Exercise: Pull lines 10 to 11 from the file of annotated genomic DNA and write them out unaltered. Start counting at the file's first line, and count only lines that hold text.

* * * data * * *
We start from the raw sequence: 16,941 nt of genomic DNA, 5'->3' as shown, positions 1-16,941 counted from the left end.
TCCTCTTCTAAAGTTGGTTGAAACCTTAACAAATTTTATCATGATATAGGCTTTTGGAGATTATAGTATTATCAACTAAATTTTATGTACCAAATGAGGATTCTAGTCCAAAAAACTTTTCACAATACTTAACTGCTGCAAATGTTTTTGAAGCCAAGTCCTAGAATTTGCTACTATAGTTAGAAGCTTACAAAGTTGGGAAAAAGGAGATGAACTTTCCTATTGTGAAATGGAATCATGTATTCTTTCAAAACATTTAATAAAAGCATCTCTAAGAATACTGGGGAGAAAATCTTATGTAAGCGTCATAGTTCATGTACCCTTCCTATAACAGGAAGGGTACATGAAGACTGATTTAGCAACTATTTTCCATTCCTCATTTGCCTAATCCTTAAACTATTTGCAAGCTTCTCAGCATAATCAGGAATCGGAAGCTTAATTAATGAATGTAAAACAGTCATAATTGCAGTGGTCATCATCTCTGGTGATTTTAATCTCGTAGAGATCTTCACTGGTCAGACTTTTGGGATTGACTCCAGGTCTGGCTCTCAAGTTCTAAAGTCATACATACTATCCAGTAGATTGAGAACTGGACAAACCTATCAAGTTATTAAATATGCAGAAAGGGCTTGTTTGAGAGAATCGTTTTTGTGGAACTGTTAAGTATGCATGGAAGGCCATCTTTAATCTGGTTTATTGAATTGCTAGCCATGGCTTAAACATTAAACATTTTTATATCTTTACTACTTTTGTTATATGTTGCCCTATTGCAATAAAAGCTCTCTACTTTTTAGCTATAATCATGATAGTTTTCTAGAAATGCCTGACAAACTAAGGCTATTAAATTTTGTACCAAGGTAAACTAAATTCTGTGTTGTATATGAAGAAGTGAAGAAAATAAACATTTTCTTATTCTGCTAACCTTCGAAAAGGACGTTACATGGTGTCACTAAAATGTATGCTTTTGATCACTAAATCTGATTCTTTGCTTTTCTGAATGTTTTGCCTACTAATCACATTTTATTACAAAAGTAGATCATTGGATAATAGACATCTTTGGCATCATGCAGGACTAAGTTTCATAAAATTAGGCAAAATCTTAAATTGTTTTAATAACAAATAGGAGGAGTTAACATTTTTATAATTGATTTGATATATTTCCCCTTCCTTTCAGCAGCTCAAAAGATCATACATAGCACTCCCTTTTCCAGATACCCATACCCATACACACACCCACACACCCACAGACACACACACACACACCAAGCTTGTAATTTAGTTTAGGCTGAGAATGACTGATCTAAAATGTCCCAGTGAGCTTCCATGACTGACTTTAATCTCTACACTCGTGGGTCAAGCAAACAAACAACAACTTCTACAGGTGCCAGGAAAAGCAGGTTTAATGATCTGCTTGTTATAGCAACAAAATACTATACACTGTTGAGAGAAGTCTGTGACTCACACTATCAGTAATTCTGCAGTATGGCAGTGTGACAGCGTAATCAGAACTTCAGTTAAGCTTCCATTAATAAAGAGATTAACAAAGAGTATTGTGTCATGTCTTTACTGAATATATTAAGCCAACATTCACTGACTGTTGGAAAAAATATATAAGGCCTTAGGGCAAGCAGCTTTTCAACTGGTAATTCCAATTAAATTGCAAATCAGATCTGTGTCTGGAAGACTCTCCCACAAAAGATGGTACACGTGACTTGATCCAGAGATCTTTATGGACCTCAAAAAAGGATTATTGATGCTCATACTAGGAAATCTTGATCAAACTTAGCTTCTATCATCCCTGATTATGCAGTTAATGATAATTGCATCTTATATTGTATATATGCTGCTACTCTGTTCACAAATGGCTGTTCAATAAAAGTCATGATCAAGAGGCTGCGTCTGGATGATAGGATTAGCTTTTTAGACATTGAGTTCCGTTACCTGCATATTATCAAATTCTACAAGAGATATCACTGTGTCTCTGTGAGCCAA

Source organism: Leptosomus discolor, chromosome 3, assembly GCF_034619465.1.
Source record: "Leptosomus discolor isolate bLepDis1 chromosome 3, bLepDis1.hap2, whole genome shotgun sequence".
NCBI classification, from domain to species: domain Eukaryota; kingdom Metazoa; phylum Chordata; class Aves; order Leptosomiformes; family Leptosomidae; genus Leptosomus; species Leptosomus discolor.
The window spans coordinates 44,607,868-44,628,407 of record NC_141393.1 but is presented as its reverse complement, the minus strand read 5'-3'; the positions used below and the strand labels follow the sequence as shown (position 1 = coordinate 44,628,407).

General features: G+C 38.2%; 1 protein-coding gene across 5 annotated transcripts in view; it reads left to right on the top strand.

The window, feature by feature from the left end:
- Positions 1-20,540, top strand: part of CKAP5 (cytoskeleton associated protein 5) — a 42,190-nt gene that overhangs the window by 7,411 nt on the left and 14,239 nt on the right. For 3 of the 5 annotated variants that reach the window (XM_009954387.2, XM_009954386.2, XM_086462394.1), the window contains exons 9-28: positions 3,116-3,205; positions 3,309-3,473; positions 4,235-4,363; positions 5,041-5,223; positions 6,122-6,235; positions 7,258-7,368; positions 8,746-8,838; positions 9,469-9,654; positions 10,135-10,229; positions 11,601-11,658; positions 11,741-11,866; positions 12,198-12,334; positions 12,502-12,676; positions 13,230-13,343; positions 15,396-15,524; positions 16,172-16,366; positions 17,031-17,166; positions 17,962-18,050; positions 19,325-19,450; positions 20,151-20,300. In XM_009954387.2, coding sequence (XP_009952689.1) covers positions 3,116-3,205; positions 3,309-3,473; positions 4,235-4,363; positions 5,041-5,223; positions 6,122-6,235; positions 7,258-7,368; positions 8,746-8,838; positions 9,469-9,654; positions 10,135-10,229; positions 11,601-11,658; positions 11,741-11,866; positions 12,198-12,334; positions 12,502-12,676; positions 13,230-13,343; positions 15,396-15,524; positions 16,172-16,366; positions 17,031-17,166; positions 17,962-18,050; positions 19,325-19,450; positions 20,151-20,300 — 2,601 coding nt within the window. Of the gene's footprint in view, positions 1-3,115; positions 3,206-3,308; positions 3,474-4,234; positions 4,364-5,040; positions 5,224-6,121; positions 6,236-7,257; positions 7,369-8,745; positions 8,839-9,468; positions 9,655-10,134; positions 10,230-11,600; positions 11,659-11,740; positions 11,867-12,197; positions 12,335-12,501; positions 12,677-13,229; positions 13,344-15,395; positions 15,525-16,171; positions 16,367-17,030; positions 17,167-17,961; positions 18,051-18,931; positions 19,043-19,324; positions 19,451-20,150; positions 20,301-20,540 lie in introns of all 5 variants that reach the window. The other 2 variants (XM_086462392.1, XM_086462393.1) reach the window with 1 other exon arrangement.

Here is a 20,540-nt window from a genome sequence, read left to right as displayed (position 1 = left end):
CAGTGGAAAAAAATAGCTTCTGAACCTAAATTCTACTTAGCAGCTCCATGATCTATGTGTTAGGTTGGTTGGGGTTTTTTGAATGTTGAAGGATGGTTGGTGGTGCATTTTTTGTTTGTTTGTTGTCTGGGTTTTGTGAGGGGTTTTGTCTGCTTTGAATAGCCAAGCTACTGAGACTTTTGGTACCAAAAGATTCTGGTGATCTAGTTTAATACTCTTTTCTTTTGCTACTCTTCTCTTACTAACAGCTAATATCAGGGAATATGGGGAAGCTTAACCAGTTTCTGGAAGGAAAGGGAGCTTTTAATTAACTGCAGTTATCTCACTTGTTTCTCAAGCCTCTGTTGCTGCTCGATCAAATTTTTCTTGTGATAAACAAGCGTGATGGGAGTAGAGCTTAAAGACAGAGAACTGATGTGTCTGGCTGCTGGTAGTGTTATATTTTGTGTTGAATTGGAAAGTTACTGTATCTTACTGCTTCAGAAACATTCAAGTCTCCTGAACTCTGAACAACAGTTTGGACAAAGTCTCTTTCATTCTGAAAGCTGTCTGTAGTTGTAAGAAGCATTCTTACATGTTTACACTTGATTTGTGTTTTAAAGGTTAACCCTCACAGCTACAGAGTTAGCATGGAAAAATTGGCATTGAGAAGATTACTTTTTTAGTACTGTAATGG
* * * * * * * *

Here is a 20,540-nt window from a genome sequence, read left to right as displayed (position 1 = left end):
CAGTGGAAAAAAATAGCTTCTGAACCTAAATTCTACTTAGCAGCTCCATGATCTATGTGTTAGGTTGGTTGGGGTTTTTTGAATGTTGAAGGATGGTTGGTGGTGCATTTTTTGTTTGTTTGTTGTCTGGGTTTTGTGAGGGGTTTTGTCTGCTTTGAATAGCCAAGCTACTGAGACTTTTGGTACCAAAAGATTCTGGTGATCTAGTTTAATACTCTTTTCTTTTGCTACTCTTCTCTTACTAACAGCTAATATCAGGGAATATGGGGAAGCTTAACCAGTTTCTGGAAGGAAAGGGAGCTTTTAATTAACTGCAGTTATCTCACTTGTTTCTCAAGCCTCTGTTGCTGCTCGATCAAATTTTTCTTGTGATAAACAAGCGTGATGGGAGTAGAGCTTAAAGACAGAGAACTGATGTGTCTGGCTGCTGGTAGTGTTATATTTTGTGTTGAATTGGAAAGTTACTGTATCTTACTGCTTCAGAAACATTCAAGTCTCCTGAACTCTGAACAACAGTTTGGACAAAGTCTCTTTCATTCTGAAAGCTGTCTGTAGTTGTAAGAAGCATTCTTACATGTTTACACTTGATTTGTGTTTTAAAGGTTAACCCTCACAGCTACAGAGTTAGCATGGAAAAATTGGCATTGAGAAGATTACTTTTTTAGTACTGTAATGG